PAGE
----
Former President George W. Bush recently asked me to offer my perspective on economic growth at the launch of the Bush Institute’s 4 Percent Project. The idea was to pull together the very best ideas on how to get the economy growing again — and growing fast. The Four Percent Project refers to growing the U.S. economy at a 4 percent gross domestic product annual growth rate.
Some suggest that 4 percent growth is too ambitious. Yes, it’s ambitious, but it’s necessary. In America, we achieve big things when we need to. Big goals lead to historic achievements, innovations and incredible benefits previously thought impossible. The most ambitious of goals are called BHAGs (Big Hairy Audacious Goals). BHAGs work because they become a symbol of what we stand for and strive for as individuals, organizations and as a country.
OK, so how do we achieve the 4 percent BHAG? It starts with partnership. Businesses cannot do it alone. Government cannot do it alone. They have to work together.
There’s a rich history of collaboration between business and government in America. From the creation of the “arsenal of democracy” in World War II to the race to space, government investment in high tech made innovation scalable and affordable. Even the Internet was originally a government initiative embraced by business to change the world.
By its actions today, however, government policies are hurting economic growth. They’re driving U.S. companies’ operations away to foreign shores at the fastest rate in history. If we want to do what’s absolutely essential to restore job growth, strengthen our economy and get more revenues flowing again, we need government to reconnect with entrepreneurs on three dimensions: tax reform, regulatory and tort reform, and education.
We’ve got to make the tax code competitive. We cannot have a 39 percent corporate tax rate when the competition is less. The average European tax rate has been declining for the past 15 years and is now 24 percent. Also, we must make the tax code fairer, simpler and, yes, close loopholes. Business should also be able to repatriate profits at a more reasonable tax rate. The crazy policy of taxing overseas cash at high rates is an incentive to keep billions out of the U.S. that should be invested here.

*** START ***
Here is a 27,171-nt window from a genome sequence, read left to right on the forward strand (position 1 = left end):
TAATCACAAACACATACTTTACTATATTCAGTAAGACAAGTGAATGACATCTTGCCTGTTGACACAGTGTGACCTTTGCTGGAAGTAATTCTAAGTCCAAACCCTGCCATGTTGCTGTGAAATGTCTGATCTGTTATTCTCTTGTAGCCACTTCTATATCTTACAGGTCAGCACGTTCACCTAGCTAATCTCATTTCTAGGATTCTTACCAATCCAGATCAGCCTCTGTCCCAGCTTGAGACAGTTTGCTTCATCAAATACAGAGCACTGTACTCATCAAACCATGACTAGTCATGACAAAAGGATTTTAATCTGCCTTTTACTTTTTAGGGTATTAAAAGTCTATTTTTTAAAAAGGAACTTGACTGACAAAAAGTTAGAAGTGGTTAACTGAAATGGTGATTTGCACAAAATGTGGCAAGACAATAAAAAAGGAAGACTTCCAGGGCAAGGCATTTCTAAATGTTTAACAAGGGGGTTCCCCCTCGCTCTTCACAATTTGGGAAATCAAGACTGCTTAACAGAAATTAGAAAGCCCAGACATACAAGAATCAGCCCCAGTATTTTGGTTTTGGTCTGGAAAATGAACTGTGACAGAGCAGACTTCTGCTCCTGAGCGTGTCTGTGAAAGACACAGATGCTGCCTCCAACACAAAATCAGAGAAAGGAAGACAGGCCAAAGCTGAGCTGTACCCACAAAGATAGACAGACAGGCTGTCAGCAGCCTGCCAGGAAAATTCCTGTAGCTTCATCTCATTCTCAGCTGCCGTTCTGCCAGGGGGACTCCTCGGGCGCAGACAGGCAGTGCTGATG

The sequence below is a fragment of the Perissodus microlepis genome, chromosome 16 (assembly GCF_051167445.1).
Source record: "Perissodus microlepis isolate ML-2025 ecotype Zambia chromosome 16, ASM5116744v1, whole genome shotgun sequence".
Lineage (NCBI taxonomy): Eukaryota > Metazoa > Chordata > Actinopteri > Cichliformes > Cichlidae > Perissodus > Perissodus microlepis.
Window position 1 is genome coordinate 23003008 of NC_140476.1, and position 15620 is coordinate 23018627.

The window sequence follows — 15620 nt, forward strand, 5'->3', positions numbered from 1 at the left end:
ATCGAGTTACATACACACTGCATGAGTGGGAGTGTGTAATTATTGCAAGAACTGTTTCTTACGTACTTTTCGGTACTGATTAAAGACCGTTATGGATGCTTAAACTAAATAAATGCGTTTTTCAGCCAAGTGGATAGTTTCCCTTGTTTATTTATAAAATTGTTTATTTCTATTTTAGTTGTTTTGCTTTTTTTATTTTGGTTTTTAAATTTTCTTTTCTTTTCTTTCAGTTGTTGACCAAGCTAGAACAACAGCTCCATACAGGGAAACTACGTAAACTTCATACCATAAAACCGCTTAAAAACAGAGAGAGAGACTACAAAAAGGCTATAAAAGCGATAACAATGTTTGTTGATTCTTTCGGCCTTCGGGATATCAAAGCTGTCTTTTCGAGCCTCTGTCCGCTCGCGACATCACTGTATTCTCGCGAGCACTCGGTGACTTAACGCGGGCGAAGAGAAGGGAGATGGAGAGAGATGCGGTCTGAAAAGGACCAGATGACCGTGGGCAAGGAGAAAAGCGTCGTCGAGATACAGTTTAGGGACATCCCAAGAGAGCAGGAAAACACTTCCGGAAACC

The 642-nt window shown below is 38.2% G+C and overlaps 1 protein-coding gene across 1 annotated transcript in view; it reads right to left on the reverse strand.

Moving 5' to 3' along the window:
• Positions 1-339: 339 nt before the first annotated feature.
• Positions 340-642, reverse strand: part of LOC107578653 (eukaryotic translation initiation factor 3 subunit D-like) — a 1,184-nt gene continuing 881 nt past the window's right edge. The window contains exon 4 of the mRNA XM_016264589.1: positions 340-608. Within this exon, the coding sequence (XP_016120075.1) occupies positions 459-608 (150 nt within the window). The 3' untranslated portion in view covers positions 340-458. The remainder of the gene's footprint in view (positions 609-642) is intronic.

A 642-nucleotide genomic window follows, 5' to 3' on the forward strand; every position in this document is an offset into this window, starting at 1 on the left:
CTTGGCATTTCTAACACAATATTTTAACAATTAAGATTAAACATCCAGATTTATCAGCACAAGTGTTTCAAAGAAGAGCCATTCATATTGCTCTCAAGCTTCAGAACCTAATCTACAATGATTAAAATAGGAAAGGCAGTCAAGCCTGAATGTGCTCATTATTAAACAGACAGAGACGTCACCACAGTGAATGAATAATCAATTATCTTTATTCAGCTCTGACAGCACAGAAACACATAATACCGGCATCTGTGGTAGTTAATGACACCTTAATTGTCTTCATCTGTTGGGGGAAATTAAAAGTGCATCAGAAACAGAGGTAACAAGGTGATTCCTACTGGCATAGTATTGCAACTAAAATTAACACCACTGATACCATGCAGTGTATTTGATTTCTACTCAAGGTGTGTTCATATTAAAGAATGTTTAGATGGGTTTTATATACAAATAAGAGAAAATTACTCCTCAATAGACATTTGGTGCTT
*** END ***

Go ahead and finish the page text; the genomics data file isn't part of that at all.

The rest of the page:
Next, we need more incentives for research and development. The R&D tax credit is a proven job creator. Our competitors know this and are beating us in this area. Sadly, we haven’t improved our position in years. Finally, we should reform the personal income tax. Its complexities and inequities hurt a struggling middle class and debilitate small business owners who file individual returns.
Regulations are also a job killer. My favorite description of their effect came from a small-business person who compared it to “swimming through peanut butter.” He’s right. Today, it costs nearly 18 percent more to do business in the United States, a serious handicap in the global economic arena. Companies want regulations that are reasonable. They want to play by rules that are based upon rational, broadly beneficial objectives.
Tort reform is also mandatory. Our well-intentioned litigation system is distorted and manipulated by frivolous claims that paralyze progress. California’s tort system, for example, imposes about $32 billion in costs annually.
Finally, we need a herculean effort to improve education — the biggest long-term threat to our economic growth. We have to get more dollars to the classroom while rewarding outstanding teachers the same way we reward excellence in other professions — with more money. We should allow more charter schools to increase competition and innovation, and we should increase investment in higher education.
Just as wildfire can foster new growth from ground that has been long shadowed, the worst economy since the Great Depression can be the catalyst for reform. It won’t be easy, but failure isn’t an option. America depends on actions taken right now by government and business. Working together, we can make this BHAG reality.
Meg Whitman is the former CEO of eBay and was the Republican nominee for governor of California in 2010. She currently serves on the board of directors for Procter & Gamble, Hewlett-Packard, Zipcar and Teach for America. She is also a strategic adviser with Kleiner Perkins Caufield & Byers.